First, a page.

Whitwell, Tenn. is a small, rural town with population of 1,600 and where 67 percent live in poverty. There are no Jews, no Catholics and barely any diversity.

Principal Linda Hooper of Whitwell middle school decided it was necessary to teach the students of this small, homogenous town about diversity and tolerance. She therefore devised the Paper Clips Project.

At Fairfield’s 13th annual Holocaust remembrance service on May 1, Hooper spoke about the Paper Clips Project, which began as an after school project to study the Holocaust.

Hooper said the students had an idea to collect paper clips to represent the six million Jews who died in the Holocaust.

It was not until the project gained national attention that it really took off.

“After Dita Smith published an article in the Washington Post, we went from a couple hundred paper clips to about 24 million,” said Hooper. “Students began to see how very important the project was.”

The after-school program educated students about the Holocaust, especially when a Holocaust survivor who had spent three weeks in a railcar with 150 other people spoke to the class.

Hooper expressed the importance of community and the integral role of the Paper Clips Project in the community.

“Everyday we are making a choice; just by being in this room we are changing the world and our environment around us,” Hooper said. “We have to learn to reach out, not just to the person next to you, but to the greater community.”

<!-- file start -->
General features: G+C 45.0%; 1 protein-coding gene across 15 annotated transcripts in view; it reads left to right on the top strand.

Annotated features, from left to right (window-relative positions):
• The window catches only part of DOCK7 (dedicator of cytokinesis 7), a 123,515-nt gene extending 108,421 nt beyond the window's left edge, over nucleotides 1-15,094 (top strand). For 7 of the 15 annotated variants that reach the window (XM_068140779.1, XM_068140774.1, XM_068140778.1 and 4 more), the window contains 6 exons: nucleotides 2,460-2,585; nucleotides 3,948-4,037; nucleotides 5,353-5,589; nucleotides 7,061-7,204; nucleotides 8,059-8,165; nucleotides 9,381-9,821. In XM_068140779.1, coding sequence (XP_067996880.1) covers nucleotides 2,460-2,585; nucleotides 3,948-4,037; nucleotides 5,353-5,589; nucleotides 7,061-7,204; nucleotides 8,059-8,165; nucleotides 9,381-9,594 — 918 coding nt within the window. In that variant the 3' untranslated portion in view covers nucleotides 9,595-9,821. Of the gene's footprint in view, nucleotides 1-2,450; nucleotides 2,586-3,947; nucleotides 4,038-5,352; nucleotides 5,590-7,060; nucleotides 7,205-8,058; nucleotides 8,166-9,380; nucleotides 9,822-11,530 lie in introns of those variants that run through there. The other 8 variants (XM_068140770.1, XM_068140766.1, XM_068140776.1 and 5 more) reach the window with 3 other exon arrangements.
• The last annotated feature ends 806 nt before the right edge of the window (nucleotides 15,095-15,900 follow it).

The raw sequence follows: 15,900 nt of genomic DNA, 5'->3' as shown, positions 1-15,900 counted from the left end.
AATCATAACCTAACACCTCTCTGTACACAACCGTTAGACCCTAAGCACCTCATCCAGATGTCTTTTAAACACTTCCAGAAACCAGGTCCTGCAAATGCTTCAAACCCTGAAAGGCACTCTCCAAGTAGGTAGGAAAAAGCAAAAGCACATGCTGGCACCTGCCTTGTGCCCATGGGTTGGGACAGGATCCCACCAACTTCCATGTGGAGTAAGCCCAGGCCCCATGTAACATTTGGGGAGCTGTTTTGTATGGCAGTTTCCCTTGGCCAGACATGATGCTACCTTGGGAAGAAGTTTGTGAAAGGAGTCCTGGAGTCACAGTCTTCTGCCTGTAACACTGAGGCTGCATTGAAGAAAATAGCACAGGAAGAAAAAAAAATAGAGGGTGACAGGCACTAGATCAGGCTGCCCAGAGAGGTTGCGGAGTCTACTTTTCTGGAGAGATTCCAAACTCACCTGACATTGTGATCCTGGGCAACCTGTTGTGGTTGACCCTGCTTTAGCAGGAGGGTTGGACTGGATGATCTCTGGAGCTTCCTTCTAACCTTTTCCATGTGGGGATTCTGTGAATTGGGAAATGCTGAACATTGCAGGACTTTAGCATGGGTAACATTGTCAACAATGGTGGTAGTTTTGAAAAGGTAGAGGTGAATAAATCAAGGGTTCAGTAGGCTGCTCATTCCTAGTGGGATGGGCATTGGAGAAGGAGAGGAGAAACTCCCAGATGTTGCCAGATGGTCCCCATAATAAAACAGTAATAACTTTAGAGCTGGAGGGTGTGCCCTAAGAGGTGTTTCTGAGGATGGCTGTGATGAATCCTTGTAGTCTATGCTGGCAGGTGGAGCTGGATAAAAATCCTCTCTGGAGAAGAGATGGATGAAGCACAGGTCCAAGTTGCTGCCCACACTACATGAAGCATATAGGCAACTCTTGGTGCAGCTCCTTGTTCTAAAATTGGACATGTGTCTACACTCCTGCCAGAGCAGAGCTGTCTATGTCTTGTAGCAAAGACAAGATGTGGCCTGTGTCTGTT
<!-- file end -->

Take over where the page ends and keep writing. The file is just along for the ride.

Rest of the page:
People must take advantage of the lives they were given, Hooper said, and we should appreciate every moment we have alive.

“If you wake up today and you are more healthy than sick, you are better off than 5 million,” said Hooper. “If you have money in the bank, money in your wallet and some spare change, you are among the world’s wealthiest 8 percent.”

Hooper added, “Our school was just about as lily white as Fairfield University; there isn’t a Jewish person for miles.”

Students agree that our insulated community is similar to Whitwell’s as far as diversity. Therefore, attending students were moved by Hooper’s motivational words.

“A lot of people don’t take the time to think about the Holocaust because most people here aren’t Jewish,” said Caitlin Keeney ’08.

“It’s great that Hooper wanted to promote diversity in a town that had no Jewish people,” said Keeney. “Most of the students there had probably never even met a Jewish person before.”

Morgan Donahue ’08 said, “Linda Hooper’s speech was very inspirational and reminded us that it is possible for everyone to make a difference in the world.”

Jillian Ryan ’08 agreed.

“The service was touching. Hooper is extremely down to earth and uplifting.”

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